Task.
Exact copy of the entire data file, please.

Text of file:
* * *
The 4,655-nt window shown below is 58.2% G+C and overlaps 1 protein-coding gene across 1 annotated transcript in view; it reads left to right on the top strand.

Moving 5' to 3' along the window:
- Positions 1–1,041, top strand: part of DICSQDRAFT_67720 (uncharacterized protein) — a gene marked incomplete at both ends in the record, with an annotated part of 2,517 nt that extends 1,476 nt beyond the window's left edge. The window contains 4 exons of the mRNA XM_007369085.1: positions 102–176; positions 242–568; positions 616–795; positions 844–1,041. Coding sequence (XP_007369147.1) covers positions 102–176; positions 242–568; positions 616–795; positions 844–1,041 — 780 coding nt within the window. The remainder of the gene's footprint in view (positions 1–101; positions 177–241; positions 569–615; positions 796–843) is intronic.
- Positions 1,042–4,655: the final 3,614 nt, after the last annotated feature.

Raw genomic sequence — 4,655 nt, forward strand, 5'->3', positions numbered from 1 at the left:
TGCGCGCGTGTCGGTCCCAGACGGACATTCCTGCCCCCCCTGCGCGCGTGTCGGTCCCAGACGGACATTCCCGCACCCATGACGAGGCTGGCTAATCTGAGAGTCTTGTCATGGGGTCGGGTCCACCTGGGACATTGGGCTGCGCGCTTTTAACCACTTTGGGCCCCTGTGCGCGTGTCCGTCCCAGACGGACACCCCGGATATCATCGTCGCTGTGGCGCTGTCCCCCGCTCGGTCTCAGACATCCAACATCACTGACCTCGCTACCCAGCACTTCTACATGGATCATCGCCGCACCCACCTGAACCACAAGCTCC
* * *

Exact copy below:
The 4,655-nt window shown below is 58.2% G+C and overlaps 1 protein-coding gene across 1 annotated transcript in view; it reads left to right on the top strand.

Moving 5' to 3' along the window:
- Positions 1–1,041, top strand: part of DICSQDRAFT_67720 (uncharacterized protein) — a gene marked incomplete at both ends in the record, with an annotated part of 2,517 nt that extends 1,476 nt beyond the window's left edge. The window contains 4 exons of the mRNA XM_007369085.1: positions 102–176; positions 242–568; positions 616–795; positions 844–1,041. Coding sequence (XP_007369147.1) covers positions 102–176; positions 242–568; positions 616–795; positions 844–1,041 — 780 coding nt within the window. The remainder of the gene's footprint in view (positions 1–101; positions 177–241; positions 569–615; positions 796–843) is intronic.
- Positions 1,042–4,655: the final 3,614 nt, after the last annotated feature.

Raw genomic sequence — 4,655 nt, forward strand, 5'->3', positions numbered from 1 at the left:
TGCGCGCGTGTCGGTCCCAGACGGACATTCCTGCCCCCCCTGCGCGCGTGTCGGTCCCAGACGGACATTCCCGCACCCATGACGAGGCTGGCTAATCTGAGAGTCTTGTCATGGGGTCGGGTCCACCTGGGACATTGGGCTGCGCGCTTTTAACCACTTTGGGCCCCTGTGCGCGTGTCCGTCCCAGACGGACACCCCGGATATCATCGTCGCTGTGGCGCTGTCCCCCGCTCGGTCTCAGACATCCAACATCACTGACCTCGCTACCCAGCACTTCTACATGGATCATCGCCGCACCCACCTGAACCACAAGCTCC